Then the Electra found itself in Kansas with quite a lot of interest from WASI workers and work could resume. Or, once again, the suspense of what the experts would find on the old lady came up. After a month or so of discovery, the list in early January 2011 was quite long, but "merciful". Many problems, cracks, corrosion and the like were found, but no defect of the kind that would end the Electra's "active" flying life. I would liken it to a minor miracle when I consider all that the aircraft has been through. I guess Lockheed made it to last.
Next, they arranged a repair procedure for individual parts and assemblies. The Electra is in "negligee" under the care of WASI mechanics in Newton and the aircraft is scheduled to be flown after the overhaul in the coming months. Everything went well and after the overhaul and flights, preparations for retraining the pilots and plans to fly home to the Czech Republic have begun.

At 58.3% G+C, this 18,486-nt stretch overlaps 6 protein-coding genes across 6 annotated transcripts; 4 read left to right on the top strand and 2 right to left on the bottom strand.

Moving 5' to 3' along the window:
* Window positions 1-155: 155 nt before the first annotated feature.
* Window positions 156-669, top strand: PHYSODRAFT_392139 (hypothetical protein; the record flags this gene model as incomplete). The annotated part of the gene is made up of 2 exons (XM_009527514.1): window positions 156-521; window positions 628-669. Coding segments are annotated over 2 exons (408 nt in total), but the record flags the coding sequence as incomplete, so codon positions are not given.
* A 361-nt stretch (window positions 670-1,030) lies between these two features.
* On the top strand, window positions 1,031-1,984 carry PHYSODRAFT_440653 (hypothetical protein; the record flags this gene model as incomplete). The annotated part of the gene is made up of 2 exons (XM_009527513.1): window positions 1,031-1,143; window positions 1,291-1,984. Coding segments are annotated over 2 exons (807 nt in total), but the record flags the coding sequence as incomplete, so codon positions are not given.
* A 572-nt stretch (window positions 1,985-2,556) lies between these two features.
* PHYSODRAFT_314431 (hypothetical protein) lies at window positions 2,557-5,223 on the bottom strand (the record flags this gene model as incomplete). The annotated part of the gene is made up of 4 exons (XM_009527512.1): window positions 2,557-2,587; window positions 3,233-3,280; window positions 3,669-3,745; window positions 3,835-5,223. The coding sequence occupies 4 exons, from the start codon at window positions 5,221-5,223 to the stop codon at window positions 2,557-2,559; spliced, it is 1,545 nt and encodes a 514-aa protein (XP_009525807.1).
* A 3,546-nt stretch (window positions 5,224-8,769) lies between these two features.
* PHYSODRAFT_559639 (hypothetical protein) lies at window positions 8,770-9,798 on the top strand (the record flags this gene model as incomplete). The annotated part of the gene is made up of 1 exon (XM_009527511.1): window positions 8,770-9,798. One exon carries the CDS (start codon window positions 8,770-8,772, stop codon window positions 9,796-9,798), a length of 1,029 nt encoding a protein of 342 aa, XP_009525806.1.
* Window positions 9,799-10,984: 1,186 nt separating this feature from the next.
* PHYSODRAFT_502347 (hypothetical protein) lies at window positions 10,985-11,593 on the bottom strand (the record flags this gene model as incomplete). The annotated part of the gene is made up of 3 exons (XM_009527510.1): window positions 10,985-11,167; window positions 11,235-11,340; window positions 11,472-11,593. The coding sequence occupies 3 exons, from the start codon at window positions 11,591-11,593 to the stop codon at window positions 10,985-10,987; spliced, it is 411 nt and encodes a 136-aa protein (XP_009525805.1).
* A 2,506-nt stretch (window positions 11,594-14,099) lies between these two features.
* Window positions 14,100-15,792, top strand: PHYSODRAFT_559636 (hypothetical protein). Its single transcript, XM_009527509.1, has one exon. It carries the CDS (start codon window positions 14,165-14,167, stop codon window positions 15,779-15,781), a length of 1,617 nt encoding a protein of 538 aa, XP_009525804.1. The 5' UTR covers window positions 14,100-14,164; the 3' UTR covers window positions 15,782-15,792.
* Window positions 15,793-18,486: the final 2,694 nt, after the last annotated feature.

Maiden flight and fly home
The maiden flight and the reconstruction went well and after the crews were deployed and the trip was planned, the big moment arrived. Flying across the ocean to Europe.
The first leg of the journey was from the United States to Hamilton, Canada, where the big journey was about to begin. The crew consisted of six members and a Cessna 525 escort plane was tasked with transporting the rest of the crew, belongings and the vanguard of the weather development. On May 20, 2015, the crossing began in stages Canada - Greenland - Iceland - Europe. Due to the relatively low endurance of the Electra, the flight stages were divided into four-hour segments at 10,000 ft.
Electra flew home to Točna on May 28, 2015 after 40 hours in the air.
These days you can see Electra at Hangar Open Days or at events of all kinds around the Czech Republic.